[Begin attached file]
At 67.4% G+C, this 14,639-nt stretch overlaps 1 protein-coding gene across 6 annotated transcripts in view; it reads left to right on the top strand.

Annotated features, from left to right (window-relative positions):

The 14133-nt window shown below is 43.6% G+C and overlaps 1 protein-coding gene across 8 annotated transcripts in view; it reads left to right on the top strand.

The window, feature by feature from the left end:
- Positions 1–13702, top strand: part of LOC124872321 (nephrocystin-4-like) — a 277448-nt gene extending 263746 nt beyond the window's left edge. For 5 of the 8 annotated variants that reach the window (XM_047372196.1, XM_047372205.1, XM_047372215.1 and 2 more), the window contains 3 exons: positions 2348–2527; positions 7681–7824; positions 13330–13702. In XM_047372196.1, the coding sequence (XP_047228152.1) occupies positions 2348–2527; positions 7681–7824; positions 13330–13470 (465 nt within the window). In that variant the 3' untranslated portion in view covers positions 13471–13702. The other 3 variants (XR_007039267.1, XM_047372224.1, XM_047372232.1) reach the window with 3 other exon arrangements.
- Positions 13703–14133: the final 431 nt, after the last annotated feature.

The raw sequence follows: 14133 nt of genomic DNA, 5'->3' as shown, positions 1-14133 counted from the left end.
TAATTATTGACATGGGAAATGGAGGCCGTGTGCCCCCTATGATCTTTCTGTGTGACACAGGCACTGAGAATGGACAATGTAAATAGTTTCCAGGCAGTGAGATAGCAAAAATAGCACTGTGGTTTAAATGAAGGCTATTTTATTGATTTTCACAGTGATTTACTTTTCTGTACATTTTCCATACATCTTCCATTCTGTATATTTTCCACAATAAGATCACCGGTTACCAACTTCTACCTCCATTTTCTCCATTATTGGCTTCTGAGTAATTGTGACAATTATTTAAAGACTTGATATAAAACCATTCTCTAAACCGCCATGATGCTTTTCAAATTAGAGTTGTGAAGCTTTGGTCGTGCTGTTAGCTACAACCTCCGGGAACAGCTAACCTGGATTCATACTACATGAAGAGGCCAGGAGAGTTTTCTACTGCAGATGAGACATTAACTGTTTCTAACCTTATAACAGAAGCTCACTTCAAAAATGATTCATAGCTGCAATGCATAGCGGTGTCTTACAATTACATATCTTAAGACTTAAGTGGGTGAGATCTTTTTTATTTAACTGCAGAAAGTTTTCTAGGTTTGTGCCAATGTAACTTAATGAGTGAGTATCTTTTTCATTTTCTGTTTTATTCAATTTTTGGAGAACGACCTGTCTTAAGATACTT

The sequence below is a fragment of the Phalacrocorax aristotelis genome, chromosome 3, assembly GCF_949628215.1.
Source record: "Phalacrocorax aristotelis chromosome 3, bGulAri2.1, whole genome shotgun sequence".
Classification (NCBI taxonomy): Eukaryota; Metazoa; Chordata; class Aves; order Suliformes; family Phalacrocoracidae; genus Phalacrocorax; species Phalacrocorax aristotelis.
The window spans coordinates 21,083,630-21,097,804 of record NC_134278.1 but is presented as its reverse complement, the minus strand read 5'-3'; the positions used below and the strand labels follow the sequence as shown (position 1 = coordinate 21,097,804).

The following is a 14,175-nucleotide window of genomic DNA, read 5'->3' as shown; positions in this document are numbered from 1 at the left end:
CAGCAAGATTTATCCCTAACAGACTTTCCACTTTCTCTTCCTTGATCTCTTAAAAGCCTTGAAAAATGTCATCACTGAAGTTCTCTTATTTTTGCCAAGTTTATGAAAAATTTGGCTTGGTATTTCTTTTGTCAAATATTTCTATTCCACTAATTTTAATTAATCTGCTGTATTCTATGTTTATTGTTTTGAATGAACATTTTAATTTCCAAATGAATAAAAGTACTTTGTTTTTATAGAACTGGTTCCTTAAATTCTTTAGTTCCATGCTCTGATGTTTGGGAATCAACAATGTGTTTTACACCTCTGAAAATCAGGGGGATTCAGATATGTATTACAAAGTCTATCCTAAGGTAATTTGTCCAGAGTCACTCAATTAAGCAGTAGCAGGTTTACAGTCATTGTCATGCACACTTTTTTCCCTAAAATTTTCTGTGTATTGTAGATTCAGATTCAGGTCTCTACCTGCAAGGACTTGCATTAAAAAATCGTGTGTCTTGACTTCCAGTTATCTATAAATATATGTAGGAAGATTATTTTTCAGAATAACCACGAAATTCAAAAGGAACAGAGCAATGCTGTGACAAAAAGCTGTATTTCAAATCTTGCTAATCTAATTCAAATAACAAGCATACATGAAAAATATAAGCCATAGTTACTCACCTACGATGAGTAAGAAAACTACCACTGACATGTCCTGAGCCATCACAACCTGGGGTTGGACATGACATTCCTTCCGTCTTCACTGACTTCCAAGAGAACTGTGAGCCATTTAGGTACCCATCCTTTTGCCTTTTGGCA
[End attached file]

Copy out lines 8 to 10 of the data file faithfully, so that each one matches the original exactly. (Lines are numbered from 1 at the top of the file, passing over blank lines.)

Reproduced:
TAATTATTGACATGGGAAATGGAGGCCGTGTGCCCCCTATGATCTTTCTGTGTGACACAGGCACTGAGAATGGACAATGTAAATAGTTTCCAGGCAGTGAGATAGCAAAAATAGCACTGTGGTTTAAATGAAGGCTATTTTATTGATTTTCACAGTGATTTACTTTTCTGTACATTTTCCATACATCTTCCATTCTGTATATTTTCCACAATAAGATCACCGGTTACCAACTTCTACCTCCATTTTCTCCATTATTGGCTTCTGAGTAATTGTGACAATTATTTAAAGACTTGATATAAAACCATTCTCTAAACCGCCATGATGCTTTTCAAATTAGAGTTGTGAAGCTTTGGTCGTGCTGTTAGCTACAACCTCCGGGAACAGCTAACCTGGATTCATACTACATGAAGAGGCCAGGAGAGTTTTCTACTGCAGATGAGACATTAACTGTTTCTAACCTTATAACAGAAGCTCACTTCAAAAATGATTCATAGCTGCAATGCATAGCGGTGTCTTACAATTACATATCTTAAGACTTAAGTGGGTGAGATCTTTTTTATTTAACTGCAGAAAGTTTTCTAGGTTTGTGCCAATGTAACTTAATGAGTGAGTATCTTTTTCATTTTCTGTTTTATTCAATTTTTGGAGAACGACCTGTCTTAAGATACTT

The sequence below is a fragment of the Phalacrocorax aristotelis genome, chromosome 3, assembly GCF_949628215.1.
Source record: "Phalacrocorax aristotelis chromosome 3, bGulAri2.1, whole genome shotgun sequence".